HIV: Why developing treatments and vaccines is so difficult
Share this article
Researchers from University of California, Los Angeles (UCLA) and a joint research venture by the US Army and the National Institute of Allergy and Infectious Diseases (NIAID) have recently published two papers on a possible new treatment and vaccine for HIV, respectively. According to the Centers for Disease Control, 1.2 million people are infected with HIV in the United States alone and about 34 million are infected worldwide. HIV has long since reached epidemic proportions. Yet, if anyone wants to understand the HIV epidemic, they need to understand the limitations and weakness of both approaches to combating HIV.
In research published in 2009, the UCLA team demonstrated an ability to turn human blood stem cells into mature HIV-fighting T cells. In a study published on April 12, the researchers took these T cells and implanted them in humanized mice infected with HIV. They found that after taking samples from the mice on week two and six, that the number of mature T cells had increased and the levels of HIV decreased. This suggests that the researchers have developed an effective means for fighting HIV. The researchers hope that this will eventually translate into better treatments and, possibly, a cure.
In a 2009 vaccine trial, known as RV144, researchers from the U.S. army and NIAID conducted a vaccine trial that involved over 16,000 people in Thailand. The researchers found that the vaccinated group was 31 percent less likely to contract HIV against a control group, who only received a placebo. Unfortunately, the trial was only moderately successful, so there has been a several year analysis on the data to try and understand why. Recently, the scientists published the results of this analysis in the New England Journal of Medicine. They found that the vaccine was most successful in people with high levels of an antibody, V1V2. The researchers plan to take this information to animal models to determine if the V1V2 antibody is helping the vaccine protect people against HIV.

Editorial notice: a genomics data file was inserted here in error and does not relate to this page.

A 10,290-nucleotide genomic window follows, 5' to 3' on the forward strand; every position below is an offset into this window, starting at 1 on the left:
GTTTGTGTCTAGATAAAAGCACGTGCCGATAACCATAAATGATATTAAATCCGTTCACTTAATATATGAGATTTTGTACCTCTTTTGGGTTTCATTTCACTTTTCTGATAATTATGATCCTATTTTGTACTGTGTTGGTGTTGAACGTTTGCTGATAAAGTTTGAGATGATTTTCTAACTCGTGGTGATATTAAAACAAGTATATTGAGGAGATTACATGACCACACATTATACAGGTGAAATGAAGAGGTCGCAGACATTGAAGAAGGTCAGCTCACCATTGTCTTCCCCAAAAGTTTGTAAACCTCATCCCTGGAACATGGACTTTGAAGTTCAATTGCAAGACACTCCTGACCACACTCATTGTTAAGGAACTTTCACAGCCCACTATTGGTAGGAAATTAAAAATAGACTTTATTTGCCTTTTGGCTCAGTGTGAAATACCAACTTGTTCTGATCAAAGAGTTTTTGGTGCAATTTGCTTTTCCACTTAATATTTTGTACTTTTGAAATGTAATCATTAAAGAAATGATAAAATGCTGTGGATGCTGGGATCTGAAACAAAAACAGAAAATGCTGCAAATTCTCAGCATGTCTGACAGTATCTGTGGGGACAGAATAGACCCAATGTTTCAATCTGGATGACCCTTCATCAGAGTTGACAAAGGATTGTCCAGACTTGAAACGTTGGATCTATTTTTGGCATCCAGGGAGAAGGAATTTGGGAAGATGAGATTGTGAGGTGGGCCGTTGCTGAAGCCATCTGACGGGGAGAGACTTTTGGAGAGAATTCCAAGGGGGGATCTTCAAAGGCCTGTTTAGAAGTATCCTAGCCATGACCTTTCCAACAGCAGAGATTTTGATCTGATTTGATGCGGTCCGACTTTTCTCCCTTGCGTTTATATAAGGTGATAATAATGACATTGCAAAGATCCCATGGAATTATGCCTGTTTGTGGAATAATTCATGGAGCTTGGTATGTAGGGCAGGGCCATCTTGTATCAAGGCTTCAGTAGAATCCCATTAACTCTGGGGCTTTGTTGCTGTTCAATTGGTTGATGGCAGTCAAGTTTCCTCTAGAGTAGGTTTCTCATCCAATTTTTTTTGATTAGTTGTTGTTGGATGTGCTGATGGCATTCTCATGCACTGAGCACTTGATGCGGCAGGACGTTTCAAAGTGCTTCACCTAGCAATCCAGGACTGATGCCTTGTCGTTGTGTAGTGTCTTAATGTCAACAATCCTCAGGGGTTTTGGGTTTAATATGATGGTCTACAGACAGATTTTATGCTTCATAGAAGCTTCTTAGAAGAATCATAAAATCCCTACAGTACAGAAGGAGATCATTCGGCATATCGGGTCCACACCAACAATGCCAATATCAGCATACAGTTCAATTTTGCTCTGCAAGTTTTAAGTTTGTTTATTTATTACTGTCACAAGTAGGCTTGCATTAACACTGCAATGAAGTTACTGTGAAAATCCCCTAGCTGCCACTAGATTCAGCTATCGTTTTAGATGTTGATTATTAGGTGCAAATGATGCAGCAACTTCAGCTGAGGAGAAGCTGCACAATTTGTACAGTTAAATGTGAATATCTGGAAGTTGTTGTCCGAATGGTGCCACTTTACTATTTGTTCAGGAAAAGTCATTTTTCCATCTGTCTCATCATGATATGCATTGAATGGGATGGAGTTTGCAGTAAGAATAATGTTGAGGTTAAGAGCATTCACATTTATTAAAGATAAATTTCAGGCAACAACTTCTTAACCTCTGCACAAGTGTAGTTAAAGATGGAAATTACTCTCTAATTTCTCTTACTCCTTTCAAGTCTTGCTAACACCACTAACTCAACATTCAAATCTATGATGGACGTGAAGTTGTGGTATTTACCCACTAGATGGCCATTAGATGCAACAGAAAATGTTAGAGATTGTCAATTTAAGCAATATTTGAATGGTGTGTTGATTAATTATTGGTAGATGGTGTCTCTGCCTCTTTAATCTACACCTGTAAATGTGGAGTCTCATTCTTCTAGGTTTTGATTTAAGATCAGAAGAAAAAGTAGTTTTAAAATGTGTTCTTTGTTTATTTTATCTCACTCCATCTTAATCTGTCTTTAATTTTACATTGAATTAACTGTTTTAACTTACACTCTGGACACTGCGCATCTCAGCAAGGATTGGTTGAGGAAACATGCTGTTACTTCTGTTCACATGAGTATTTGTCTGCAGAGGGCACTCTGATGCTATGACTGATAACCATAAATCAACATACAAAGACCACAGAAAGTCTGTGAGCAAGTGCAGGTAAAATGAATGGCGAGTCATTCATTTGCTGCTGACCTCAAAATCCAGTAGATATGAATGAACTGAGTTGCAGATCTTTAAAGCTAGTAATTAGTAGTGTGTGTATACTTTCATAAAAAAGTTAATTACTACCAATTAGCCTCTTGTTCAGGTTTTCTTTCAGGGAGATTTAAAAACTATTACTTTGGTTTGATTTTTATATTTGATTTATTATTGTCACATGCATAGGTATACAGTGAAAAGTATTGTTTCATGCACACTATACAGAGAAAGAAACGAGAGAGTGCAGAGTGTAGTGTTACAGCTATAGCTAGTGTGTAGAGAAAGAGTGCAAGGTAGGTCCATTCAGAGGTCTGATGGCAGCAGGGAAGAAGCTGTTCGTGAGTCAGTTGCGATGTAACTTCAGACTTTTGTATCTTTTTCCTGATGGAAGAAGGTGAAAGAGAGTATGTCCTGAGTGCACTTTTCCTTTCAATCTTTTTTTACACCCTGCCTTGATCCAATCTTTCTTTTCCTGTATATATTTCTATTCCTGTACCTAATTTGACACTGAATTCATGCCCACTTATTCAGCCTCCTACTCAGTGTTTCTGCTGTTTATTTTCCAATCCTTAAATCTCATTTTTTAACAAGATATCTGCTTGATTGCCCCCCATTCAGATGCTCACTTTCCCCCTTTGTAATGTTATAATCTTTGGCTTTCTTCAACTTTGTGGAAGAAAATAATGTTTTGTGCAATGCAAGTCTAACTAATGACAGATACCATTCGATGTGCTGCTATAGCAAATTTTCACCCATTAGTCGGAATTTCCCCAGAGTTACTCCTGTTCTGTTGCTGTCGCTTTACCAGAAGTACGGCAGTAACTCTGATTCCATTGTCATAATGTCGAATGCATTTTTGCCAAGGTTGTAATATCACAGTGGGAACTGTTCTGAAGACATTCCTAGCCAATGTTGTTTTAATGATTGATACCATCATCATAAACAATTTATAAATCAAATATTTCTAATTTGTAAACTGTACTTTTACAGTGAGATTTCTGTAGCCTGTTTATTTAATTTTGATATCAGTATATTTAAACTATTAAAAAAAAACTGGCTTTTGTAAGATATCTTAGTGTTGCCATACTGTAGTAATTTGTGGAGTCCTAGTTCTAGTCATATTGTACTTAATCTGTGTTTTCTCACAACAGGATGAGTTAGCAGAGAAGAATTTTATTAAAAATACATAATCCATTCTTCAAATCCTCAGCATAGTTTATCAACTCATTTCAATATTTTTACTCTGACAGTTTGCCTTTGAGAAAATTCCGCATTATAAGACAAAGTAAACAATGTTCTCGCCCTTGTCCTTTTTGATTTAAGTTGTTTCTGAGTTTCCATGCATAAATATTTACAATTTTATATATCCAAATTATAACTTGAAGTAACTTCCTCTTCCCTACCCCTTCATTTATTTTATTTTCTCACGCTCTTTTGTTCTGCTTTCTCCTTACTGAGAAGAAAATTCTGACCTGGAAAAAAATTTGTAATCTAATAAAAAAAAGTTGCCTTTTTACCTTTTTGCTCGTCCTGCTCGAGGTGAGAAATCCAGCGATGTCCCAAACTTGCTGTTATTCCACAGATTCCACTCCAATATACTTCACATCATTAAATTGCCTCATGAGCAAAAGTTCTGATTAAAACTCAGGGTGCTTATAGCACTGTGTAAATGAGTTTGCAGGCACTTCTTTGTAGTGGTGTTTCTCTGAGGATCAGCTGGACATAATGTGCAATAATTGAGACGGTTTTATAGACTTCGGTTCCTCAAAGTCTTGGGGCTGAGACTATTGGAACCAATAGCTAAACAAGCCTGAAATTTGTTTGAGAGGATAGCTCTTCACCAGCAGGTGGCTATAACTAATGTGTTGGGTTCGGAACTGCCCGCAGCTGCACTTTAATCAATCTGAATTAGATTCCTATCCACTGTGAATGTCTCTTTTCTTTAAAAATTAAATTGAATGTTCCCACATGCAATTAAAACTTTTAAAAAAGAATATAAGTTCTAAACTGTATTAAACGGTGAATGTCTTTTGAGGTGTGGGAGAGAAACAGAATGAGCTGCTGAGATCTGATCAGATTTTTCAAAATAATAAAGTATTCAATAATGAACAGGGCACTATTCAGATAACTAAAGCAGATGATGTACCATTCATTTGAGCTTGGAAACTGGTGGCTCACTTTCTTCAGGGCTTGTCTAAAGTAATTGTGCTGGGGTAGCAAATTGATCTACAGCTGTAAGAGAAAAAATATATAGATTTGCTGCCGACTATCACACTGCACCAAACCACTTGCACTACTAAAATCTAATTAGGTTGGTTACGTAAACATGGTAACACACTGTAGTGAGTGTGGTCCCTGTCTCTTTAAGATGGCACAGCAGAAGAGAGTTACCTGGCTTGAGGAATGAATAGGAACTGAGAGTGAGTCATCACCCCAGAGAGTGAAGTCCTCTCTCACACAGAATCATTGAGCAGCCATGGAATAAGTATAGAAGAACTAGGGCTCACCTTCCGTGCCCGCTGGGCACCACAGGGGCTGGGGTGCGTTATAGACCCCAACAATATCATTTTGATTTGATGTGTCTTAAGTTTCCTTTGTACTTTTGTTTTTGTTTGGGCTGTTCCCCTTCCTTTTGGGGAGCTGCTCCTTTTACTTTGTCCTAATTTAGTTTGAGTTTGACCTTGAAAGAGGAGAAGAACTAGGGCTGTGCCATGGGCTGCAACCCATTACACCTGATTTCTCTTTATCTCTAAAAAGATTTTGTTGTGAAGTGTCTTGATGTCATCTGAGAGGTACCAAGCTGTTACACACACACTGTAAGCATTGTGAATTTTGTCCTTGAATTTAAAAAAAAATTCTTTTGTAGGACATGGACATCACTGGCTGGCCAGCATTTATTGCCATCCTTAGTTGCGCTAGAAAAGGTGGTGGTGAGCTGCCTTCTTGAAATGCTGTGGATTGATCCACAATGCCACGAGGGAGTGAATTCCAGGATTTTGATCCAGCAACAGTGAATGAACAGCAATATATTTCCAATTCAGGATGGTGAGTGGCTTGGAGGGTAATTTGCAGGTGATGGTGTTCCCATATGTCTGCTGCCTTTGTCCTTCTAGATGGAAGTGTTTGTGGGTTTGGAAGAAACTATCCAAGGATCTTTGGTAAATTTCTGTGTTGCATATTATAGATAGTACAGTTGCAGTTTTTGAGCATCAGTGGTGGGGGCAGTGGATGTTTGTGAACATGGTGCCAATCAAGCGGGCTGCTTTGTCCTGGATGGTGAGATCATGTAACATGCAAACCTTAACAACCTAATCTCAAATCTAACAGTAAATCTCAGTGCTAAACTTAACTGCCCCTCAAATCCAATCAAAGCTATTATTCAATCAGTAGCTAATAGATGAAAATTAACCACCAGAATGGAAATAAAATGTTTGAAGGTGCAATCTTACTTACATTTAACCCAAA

Both methods for combating HIV are fundamentally different, with one trying to kill the disease in infected individuals and the other trying to prevent infection. However, both methods suffer from the same weakness against the disease: HIV mutates at an extremely fast pace and our efforts to counteract the disease struggle to keep up. Both methods can only treat HIV infections that have not mutated beyond the human immune system's ability to recognize the infection. The UCLA researchers are hoping that they are capable of detecting the altered virus and producing enough altered T cells to destroy the infection. With a vaccine, the researchers will need to produce several vaccines for each strain of mutations or find some universal mechanisms that allow the immune system to respond to the disease. It is currently unclear if this is possible.
Unfortunately for the researchers at UCLA, HIV has another mechanism that allows it to survive treatment. HIV can survive in a latent form. Typically, once the HIV virus has injected its RNA into a cell (typically, a T cell), the cell explodes open with a copy of the virus. This, of course, kills the cell. Unfortunately, HIV can also become latent, which means that the RNA simply sits and replicates itself with the cell without killing the cell. In this latent form, the virus cannot be detect by the immune system or treatments designed around the immune system. So, even if the researchers think they have killed the entire disease, it is possible for the disease to be hidden with a cell that will eventually produce more of the HIV virus.
Therefore, HIV is an extremely hard disease to treat and kill. While the vaccine would probably be ideal, no one is sure if it is possible. Also, it is obvious that altering T cells might prove a useful treatment for HIV, but further treatments that target the latent form of the disease will need to be developed for the treatment to ever be an effective cure. In fact, it appears that prevention, vaccination and treatment will all play a small part in helping combat the disease.